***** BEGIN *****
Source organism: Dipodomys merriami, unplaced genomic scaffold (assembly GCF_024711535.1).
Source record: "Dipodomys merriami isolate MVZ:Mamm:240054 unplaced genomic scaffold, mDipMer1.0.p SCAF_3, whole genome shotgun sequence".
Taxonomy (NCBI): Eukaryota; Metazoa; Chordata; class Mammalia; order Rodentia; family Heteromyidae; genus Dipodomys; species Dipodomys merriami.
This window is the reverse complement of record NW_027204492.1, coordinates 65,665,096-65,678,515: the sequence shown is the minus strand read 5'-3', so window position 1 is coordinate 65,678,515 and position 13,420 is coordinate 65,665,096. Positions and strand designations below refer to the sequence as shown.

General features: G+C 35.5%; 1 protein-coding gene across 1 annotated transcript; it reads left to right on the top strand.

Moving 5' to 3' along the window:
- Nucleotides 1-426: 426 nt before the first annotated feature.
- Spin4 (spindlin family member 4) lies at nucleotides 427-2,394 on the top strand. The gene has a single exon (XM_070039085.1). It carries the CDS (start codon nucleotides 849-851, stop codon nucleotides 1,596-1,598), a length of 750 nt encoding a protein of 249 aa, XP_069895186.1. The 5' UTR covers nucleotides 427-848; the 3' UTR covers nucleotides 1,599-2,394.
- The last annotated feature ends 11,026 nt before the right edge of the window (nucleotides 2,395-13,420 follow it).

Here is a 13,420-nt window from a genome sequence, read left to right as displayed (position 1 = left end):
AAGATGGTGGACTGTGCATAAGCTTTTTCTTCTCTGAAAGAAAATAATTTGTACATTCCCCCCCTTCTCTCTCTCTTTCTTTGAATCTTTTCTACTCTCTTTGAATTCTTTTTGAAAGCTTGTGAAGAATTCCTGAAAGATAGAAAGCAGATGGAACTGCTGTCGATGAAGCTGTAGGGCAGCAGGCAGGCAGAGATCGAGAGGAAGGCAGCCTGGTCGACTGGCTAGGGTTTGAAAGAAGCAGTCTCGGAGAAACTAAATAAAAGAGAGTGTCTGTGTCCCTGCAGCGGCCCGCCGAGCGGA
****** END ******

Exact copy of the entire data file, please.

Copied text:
Source organism: Dipodomys merriami, unplaced genomic scaffold (assembly GCF_024711535.1).
Source record: "Dipodomys merriami isolate MVZ:Mamm:240054 unplaced genomic scaffold, mDipMer1.0.p SCAF_3, whole genome shotgun sequence".
Taxonomy (NCBI): Eukaryota; Metazoa; Chordata; class Mammalia; order Rodentia; family Heteromyidae; genus Dipodomys; species Dipodomys merriami.
This window is the reverse complement of record NW_027204492.1, coordinates 65,665,096-65,678,515: the sequence shown is the minus strand read 5'-3', so window position 1 is coordinate 65,678,515 and position 13,420 is coordinate 65,665,096. Positions and strand designations below refer to the sequence as shown.

General features: G+C 35.5%; 1 protein-coding gene across 1 annotated transcript; it reads left to right on the top strand.

Moving 5' to 3' along the window:
- Nucleotides 1-426: 426 nt before the first annotated feature.
- Spin4 (spindlin family member 4) lies at nucleotides 427-2,394 on the top strand. The gene has a single exon (XM_070039085.1). It carries the CDS (start codon nucleotides 849-851, stop codon nucleotides 1,596-1,598), a length of 750 nt encoding a protein of 249 aa, XP_069895186.1. The 5' UTR covers nucleotides 427-848; the 3' UTR covers nucleotides 1,599-2,394.
- The last annotated feature ends 11,026 nt before the right edge of the window (nucleotides 2,395-13,420 follow it).

Here is a 13,420-nt window from a genome sequence, read left to right as displayed (position 1 = left end):
AAGATGGTGGACTGTGCATAAGCTTTTTCTTCTCTGAAAGAAAATAATTTGTACATTCCCCCCCTTCTCTCTCTCTTTCTTTGAATCTTTTCTACTCTCTTTGAATTCTTTTTGAAAGCTTGTGAAGAATTCCTGAAAGATAGAAAGCAGATGGAACTGCTGTCGATGAAGCTGTAGGGCAGCAGGCAGGCAGAGATCGAGAGGAAGGCAGCCTGGTCGACTGGCTAGGGTTTGAAAGAAGCAGTCTCGGAGAAACTAAATAAAAGAGAGTGTCTGTGTCCCTGCAGCGGCCCGCCGAGCGGA